I could be wrong, but I don't think doak is attributing the losses to varroa. What you are referring to is ourbreeding the mites, which is a different topic.
I believe doak is talking about queens
dying faster than in the past, not necessarily the bees dying due to varroa, then the colony failing. But it could be that.
why requeen a good queen just because she's a year or two old ? Then eventually you're selecting for queens that are only viable for a season. I replace my queens when their pattern starts to fail or they have poor characteristics, not because they are old.
There are a number of advantages to requeening every year or every other year, as opposed to waiting for the queen to fail naturally. If you requeen every year, you are ensuring that genetic diversity is being put back into the hive. If you got one new hygienic hive, requeening your other hives will make use of the drones that are flying around carrying that hygienic behavior. If you wait and requeen as needed, genetic diversity only occurs every three years or so. You also ensure that the hives that make it through the winter get their genes passed on. If you have one hive that has a great characteristic of being resistant to varroa, requeening every year ensures that you can spread that characteristic among the rest of your hives faster. The downside, of course, is that you can spread poor characteristics just as fast.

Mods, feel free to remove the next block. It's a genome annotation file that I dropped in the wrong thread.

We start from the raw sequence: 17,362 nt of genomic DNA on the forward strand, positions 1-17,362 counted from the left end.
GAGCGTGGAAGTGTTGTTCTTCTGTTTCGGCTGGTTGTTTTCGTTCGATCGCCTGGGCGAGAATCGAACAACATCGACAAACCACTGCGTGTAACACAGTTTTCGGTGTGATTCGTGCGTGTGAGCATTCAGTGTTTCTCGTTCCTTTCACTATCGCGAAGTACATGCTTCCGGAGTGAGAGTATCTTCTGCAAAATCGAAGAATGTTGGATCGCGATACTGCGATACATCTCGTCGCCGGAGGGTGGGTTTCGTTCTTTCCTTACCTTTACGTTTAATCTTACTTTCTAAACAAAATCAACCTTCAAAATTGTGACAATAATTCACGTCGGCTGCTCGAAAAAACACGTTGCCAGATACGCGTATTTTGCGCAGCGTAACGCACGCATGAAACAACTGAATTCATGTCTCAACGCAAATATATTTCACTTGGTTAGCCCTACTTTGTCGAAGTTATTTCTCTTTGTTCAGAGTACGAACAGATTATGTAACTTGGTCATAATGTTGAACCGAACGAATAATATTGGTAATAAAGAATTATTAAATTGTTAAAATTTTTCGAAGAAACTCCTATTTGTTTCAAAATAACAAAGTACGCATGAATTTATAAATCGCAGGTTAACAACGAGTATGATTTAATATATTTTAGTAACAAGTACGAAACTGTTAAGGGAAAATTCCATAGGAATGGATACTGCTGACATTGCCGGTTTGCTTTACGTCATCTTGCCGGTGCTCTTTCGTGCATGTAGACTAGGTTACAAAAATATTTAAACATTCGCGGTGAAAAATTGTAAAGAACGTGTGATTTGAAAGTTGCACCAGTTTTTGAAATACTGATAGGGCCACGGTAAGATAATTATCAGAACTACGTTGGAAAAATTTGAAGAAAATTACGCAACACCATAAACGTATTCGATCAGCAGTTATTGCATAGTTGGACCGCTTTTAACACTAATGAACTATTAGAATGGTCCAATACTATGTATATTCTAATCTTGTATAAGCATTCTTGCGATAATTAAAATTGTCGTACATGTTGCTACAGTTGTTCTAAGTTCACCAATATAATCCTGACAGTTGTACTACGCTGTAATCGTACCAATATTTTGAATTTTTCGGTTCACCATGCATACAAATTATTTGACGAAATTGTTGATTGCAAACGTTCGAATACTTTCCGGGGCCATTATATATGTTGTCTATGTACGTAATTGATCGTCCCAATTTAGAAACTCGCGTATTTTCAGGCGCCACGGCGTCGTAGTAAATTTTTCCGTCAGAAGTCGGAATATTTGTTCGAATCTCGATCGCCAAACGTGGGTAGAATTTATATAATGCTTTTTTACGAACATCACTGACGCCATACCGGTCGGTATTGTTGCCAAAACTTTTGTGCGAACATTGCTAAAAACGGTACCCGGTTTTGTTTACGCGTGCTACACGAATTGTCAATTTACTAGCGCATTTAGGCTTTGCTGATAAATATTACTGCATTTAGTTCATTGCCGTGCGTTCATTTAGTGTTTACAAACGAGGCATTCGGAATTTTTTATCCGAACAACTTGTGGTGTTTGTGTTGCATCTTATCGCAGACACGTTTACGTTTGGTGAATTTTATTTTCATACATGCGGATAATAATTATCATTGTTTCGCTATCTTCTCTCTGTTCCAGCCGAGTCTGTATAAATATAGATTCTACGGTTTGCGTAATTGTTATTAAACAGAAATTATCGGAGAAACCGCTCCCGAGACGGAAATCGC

Also, by requeening before
you see problems, you are in a sense getting rid of problems before they occur. You get the chance to requeen before the queen fails, preventing the hive from dwindling in numbers more than it would have to.
There is also an article (actually a few) out about queens that are produced after the summer solstice (June 20th). Those queens seem to produce better through the fall, and overwinter at a greater percentage, or so the theory goes. Requeening every year allows the colonies to overwinter better, theoretically.
Last, I would just like to point out that if you are requeening whenever you see the pattern start to fail, not only are you behind the curve in fixing a hive problem, but you are also essentially requeening an old queen. So while you arn't choosing queens directly based on age, in a sense you really are. Older queens tend to have their pattern fail. Also, even if you requeen every year or every other year, that doesn't mean that you can't requeen every time a poor characteristic is shown either.
That of course isn't mentioning the fact that it's much easier to just routinely change out queens. Most people change their oil every 3 months or 3,000 miles. Some times the oil is still good after 3,000 miles, and could make it another 3,000 miles. But most people just do these regular maintenance issues as preventative to problems.